Reblogging in entirety from Alan Jacobs‘s tumblr:
In the domain of religion and science, decisions, actions, attitudes, practices, and conflicts of the present moment require careful assessment for what they mean now and how they may affect the future. Conservative Protestants today, for example, offer many reasons for leaning against or actively combating the consensus of modern scientists concerning evolution. Some of those reasons concern narrowly defined issues of physical evidence or the interpretation of specific biblical passages, while others range to broader issues of theology, philosophy, ethnicity, family order, public education, or government. To offer historical explanations for the standoff, which this paper tries to do, is not the same as explaining the individual motives of those who engage such issues today. But it is a good way to see that contemporary stances represent an amalgamation of discrete attitudes, assumptions, and convictions, and that the components of this amalgamation all have a history.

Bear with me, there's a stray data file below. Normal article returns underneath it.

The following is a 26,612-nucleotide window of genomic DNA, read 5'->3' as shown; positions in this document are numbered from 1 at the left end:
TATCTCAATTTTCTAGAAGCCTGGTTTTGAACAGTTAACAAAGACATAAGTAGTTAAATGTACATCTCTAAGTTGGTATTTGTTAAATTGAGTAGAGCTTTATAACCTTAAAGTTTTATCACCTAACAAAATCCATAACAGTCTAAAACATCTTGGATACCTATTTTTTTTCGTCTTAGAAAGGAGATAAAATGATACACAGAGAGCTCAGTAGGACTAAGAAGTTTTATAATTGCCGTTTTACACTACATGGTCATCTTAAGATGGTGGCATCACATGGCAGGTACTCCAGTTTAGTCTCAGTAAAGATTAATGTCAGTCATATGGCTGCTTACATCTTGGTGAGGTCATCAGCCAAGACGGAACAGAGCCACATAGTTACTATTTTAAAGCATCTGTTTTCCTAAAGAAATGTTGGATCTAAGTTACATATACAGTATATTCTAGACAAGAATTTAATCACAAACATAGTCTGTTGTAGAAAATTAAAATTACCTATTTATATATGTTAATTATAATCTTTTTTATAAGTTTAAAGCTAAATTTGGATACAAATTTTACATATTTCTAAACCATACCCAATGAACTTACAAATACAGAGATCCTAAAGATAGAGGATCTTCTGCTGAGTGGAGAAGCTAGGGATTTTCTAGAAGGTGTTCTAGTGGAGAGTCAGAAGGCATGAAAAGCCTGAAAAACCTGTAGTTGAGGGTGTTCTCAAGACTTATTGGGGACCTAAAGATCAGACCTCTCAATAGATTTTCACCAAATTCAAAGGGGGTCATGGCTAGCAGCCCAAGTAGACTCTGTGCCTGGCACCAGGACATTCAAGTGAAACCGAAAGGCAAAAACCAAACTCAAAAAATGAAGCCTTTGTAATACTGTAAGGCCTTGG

The purpose of this paper is to specify fifteen of these attitudes, assumptions, and convictions, to indicate when they rose to prominence, and to suggest how they relate to affect contested issues of science and religion.
Says Jacobs: Anyone who wants to understand, rather than just pontificate about, the strange attitudes many American evangelicals have towards science should read this concise, clear, and authoritative essay by Mark Noll. (PDF)
Says me: I can’t wait to read this. I know it’s gonna be good. If you read it, I’d like to hear your comments.
OK, now that I’ve got the attention of all the Danny Kaye fans (yes, the headline quotation comes from the wonderful movie The Court Jester) . . .